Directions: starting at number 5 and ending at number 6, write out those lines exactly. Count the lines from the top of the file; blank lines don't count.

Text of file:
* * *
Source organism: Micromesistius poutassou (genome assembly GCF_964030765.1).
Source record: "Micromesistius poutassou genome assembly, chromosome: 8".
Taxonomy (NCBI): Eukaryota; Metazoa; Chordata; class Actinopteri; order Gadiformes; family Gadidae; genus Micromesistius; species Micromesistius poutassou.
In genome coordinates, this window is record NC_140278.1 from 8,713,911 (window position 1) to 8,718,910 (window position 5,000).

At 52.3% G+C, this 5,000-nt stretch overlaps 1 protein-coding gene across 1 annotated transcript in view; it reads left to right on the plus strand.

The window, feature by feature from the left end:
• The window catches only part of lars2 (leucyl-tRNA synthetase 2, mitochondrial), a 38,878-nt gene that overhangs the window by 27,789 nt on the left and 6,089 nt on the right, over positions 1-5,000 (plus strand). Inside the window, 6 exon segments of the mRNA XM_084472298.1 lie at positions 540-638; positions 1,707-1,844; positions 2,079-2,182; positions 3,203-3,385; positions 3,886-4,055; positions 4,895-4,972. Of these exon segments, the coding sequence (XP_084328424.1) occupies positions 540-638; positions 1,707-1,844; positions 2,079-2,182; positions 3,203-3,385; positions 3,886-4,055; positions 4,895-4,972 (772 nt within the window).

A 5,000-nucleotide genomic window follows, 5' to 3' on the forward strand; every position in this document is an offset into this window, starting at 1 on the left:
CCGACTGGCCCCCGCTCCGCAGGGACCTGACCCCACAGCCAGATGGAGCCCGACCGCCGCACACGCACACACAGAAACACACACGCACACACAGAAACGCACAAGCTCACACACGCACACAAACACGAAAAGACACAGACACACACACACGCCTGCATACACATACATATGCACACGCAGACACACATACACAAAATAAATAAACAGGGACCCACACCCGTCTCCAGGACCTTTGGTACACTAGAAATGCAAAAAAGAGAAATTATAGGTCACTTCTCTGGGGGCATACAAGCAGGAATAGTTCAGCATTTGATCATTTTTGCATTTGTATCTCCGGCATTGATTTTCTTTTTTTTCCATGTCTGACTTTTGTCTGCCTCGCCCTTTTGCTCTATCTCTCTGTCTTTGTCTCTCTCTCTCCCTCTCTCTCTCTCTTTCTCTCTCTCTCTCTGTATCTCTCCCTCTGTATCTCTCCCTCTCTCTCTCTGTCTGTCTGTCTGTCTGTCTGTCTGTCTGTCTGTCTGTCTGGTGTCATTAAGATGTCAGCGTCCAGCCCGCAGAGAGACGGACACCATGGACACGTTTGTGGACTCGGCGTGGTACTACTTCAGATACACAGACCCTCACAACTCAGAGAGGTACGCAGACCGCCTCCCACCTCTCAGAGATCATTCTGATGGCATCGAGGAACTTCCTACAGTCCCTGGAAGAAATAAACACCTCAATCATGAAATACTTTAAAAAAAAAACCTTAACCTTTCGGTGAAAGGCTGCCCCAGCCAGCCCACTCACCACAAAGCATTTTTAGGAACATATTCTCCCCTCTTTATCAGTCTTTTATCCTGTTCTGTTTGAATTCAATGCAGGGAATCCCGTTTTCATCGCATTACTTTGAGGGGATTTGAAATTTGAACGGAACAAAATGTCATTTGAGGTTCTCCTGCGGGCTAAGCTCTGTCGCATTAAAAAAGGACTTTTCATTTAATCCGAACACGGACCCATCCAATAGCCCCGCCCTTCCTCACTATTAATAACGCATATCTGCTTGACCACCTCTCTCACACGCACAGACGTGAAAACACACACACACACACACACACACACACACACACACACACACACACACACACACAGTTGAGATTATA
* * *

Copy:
At 52.3% G+C, this 5,000-nt stretch overlaps 1 protein-coding gene across 1 annotated transcript in view; it reads left to right on the plus strand.

The window, feature by feature from the left end: